By the time the cops are firing guns in juvenile ecstasy, the movie has entered a fugue state. Adam Sternbergh in this magazine called those unable to let go of childhood “grups,” while writer Christopher Noxon has dubbed them “rejuveniles”: Whatever you call them, Apatow has become their Florenz Ziegfeld—and maybe, too, their David Lynch. Still in search of alcohol, Seth and Evan stumble into a grown-up inferno in which hairy men inexplicably punch one another to a pulp. An addled redneck cokehead makes Evan sing for him, while a busty babe who dirty-dances with the enraptured Seth leaves his trousers smeared with menstrual blood. It’s like the “candy-colored clown they call the sandman” sequence in Blue Velvet. The donkey scene in Pinocchio also comes to mind. This is where delinquents go to degenerate.

At close to two hours, Superbad feels fifteen minutes too long, although Mottola and writers Rogen and Evan Goldberg want to take you past the high to the inevitable plummet. No American Pie climactic couplings here. Instead: puke and loathing. The filmmakers linger on the homoerotic undercurrents of adolescent male friendship in a way that other teen sex comedies avoid like the (gay) plague. That’s what makes Superbad so vital—and so of its time. In the seventies and eighties, even explicit teen sex comedies like Fast Times at Ridgemont High unfolded in a culture with a fair amount of shame. Now, with Fast Times and American Pie as touchstones, with MySpace turning even shy people into exhibitionists, filmmakers can begin where their predecessors ended. Soon it might not be repression we have to worry about but having nothing left to repress.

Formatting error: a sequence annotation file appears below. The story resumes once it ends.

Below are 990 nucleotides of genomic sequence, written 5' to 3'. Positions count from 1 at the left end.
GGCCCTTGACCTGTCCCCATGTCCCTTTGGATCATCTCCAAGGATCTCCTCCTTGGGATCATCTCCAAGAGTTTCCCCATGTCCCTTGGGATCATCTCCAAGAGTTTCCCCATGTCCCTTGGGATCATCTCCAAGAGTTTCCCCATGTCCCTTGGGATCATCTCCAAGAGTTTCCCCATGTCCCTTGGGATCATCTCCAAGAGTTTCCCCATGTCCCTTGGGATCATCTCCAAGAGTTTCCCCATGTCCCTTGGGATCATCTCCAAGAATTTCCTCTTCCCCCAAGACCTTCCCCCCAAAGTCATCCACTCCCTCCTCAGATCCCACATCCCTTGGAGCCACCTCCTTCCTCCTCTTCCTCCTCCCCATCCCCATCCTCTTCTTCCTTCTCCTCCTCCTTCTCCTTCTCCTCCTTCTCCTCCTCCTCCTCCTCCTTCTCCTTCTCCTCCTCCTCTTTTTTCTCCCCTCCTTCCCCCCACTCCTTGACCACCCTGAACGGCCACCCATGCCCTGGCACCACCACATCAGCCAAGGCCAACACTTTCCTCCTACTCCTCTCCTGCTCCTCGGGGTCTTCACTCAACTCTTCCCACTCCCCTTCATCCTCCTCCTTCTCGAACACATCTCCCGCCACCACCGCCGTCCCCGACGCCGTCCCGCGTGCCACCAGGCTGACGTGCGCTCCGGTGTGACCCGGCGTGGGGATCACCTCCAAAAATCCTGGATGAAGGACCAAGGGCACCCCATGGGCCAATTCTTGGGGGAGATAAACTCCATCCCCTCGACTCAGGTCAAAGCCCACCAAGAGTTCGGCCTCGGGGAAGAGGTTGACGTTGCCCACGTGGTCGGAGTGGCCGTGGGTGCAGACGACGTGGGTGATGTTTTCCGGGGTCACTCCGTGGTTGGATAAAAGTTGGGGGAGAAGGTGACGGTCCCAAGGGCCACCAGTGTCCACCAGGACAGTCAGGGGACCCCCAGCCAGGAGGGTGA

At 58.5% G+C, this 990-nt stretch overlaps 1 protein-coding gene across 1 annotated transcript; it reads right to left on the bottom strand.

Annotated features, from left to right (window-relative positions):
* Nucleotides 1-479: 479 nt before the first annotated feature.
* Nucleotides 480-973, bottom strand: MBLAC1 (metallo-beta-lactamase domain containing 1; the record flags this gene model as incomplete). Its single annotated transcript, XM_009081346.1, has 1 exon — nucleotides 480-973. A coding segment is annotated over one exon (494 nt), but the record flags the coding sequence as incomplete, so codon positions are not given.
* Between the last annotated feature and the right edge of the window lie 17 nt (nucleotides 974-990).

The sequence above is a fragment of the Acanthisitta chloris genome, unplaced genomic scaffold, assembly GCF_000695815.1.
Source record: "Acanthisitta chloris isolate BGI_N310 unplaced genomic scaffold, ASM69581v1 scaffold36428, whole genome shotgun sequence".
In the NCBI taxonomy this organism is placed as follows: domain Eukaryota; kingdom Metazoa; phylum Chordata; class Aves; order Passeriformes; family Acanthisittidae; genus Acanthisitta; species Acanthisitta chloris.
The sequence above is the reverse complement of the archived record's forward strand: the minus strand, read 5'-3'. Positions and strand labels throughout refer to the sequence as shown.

The Nanny Diaries, based on Emma McLaughlin and Nicola Kraus’s best-selling novel (a roman à clef), is a grim slog. Scarlett Johansson plays Annie, an unaffected, adorably clumsy Jersey girl who “doesn’t know who she is.” Shanghaied in Central Park by Mrs. X (Laura Linney), she is thrust into the Upper East Side world of inattentive gazillionaires, self-obsessed trophy wives, and children at once spoiled and neglected. The perspective of the writer-directors, Shari Springer Berman and Robert Pulcini (American Splendor), is both contemptuous and envious—which is honest, I suppose, given New York’s ever-burgeoning income gap and the bitterness of its have-nots and have-not-enoughs. (That ambivalence is, admittedly, a motif of this magazine, which the heroine dips into before taking her job.)